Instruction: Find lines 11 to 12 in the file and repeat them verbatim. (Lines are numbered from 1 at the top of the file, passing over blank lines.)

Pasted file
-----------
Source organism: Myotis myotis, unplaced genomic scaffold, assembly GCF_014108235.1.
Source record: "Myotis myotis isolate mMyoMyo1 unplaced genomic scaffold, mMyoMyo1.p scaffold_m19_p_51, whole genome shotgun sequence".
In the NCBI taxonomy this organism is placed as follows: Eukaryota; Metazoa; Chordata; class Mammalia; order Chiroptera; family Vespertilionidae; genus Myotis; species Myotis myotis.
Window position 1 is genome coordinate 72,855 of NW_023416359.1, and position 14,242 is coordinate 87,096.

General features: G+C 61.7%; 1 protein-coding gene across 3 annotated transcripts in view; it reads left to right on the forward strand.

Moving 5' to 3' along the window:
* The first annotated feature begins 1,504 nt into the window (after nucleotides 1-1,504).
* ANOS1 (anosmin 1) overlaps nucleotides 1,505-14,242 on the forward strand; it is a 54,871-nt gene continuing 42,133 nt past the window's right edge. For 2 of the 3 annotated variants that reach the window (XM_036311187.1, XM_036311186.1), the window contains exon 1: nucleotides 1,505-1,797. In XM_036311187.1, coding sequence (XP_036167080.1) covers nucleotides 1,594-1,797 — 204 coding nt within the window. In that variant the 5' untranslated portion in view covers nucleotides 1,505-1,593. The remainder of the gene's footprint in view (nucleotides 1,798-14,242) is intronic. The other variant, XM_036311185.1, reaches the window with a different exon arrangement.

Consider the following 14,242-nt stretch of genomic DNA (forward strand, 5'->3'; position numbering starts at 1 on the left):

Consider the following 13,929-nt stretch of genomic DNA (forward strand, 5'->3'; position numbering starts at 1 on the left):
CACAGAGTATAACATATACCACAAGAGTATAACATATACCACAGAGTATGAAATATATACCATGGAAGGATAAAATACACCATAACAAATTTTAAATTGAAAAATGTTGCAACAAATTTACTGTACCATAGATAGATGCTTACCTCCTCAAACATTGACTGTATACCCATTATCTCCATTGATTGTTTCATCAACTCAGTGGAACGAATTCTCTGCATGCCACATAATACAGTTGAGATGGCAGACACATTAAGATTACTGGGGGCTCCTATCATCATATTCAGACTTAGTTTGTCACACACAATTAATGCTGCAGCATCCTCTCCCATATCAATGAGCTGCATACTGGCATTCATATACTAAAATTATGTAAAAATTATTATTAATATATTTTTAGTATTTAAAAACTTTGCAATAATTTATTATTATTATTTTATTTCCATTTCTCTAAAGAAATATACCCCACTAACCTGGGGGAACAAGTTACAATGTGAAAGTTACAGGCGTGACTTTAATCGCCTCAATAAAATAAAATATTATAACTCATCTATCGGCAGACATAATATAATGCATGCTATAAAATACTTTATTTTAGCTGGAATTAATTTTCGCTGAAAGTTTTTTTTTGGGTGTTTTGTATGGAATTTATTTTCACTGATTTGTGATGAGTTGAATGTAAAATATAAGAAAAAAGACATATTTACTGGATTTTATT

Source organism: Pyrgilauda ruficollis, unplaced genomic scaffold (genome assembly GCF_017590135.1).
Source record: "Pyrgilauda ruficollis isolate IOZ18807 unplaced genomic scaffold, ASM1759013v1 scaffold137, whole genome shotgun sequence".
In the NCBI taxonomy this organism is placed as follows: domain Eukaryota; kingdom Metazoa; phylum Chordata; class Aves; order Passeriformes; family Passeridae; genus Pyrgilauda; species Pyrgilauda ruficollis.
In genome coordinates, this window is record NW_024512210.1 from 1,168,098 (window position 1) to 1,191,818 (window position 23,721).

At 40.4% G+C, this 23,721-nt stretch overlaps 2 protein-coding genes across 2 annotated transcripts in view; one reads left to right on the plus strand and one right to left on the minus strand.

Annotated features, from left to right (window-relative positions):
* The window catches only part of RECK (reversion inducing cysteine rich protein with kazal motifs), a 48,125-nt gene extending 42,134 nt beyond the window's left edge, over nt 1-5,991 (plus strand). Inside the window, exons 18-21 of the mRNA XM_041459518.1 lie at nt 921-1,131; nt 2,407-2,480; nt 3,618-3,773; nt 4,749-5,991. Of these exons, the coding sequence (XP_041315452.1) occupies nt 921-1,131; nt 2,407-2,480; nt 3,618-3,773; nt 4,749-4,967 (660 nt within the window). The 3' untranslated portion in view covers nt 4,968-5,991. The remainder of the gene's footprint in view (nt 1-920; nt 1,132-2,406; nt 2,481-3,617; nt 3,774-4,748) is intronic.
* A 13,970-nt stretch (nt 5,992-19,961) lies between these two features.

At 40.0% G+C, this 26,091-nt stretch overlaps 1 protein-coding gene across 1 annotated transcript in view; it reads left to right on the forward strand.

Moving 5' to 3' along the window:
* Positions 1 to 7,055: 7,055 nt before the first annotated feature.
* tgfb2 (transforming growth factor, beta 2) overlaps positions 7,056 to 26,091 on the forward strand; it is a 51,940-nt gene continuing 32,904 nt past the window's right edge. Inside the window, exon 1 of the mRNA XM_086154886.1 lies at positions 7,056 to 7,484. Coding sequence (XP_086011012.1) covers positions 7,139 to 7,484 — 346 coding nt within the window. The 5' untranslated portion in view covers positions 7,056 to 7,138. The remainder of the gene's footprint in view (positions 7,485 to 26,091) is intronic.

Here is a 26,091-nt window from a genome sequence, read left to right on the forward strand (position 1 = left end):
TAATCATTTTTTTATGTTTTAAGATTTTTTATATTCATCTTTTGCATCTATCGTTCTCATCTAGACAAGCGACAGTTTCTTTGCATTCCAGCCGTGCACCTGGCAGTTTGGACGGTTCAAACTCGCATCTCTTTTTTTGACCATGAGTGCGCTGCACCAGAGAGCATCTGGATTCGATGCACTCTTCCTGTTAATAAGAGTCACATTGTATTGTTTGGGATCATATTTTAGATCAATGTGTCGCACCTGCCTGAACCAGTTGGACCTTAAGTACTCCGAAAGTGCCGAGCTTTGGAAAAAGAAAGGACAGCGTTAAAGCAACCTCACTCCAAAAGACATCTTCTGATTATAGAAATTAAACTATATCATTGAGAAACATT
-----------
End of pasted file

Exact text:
CACAGAGTATAACATATACCACAAGAGTATAACATATACCACAGAGTATGAAATATATACCATGGAAGGATAAAATACACCATAACAAATTTTAAATTGAAAAATGTTGCAACAAATTTACTGTACCATAGATAGATGCTTACCTCCTCAAACATTGACTGTATACCCATTATCTCCATTGATTGTTTCATCAACTCAGTGGAACGAATTCTCTGCATGCCACATAATACAGTTGAGATGGCAGACACATTAAGATTACTGGGGGCTCCTATCATCATATTCAGACTTAGTTTGTCACACACAATTAATGCTGCAGCATCCTCTCCCATATCAATGAGCTGCATACTGGCATTCATATACTAAAATTATGTAAAAATTATTATTAATATATTTTTAGTATTTAAAAACTTTGCAATAATTTATTATTATTATTTTATTTCCATTTCTCTAAAGAAATATACCCCACTAACCTGGGGGAACAAGTTACAATGTGAAAGTTACAGGCGTGACTTTAATCGCCTCAATAAAATAAAATATTATAACTCATCTATCGGCAGACATAATATAATGCATGCTATAAAATACTTTATTTTAGCTGGAATTAATTTTCGCTGAAAGTTTTTTTTTGGGTGTTTTGTATGGAATTTATTTTCACTGATTTGTGATGAGTTGAATGTAAAATATAAGAAAAAAGACATATTTACTGGATTTTATT

Source organism: Pyrgilauda ruficollis, unplaced genomic scaffold (genome assembly GCF_017590135.1).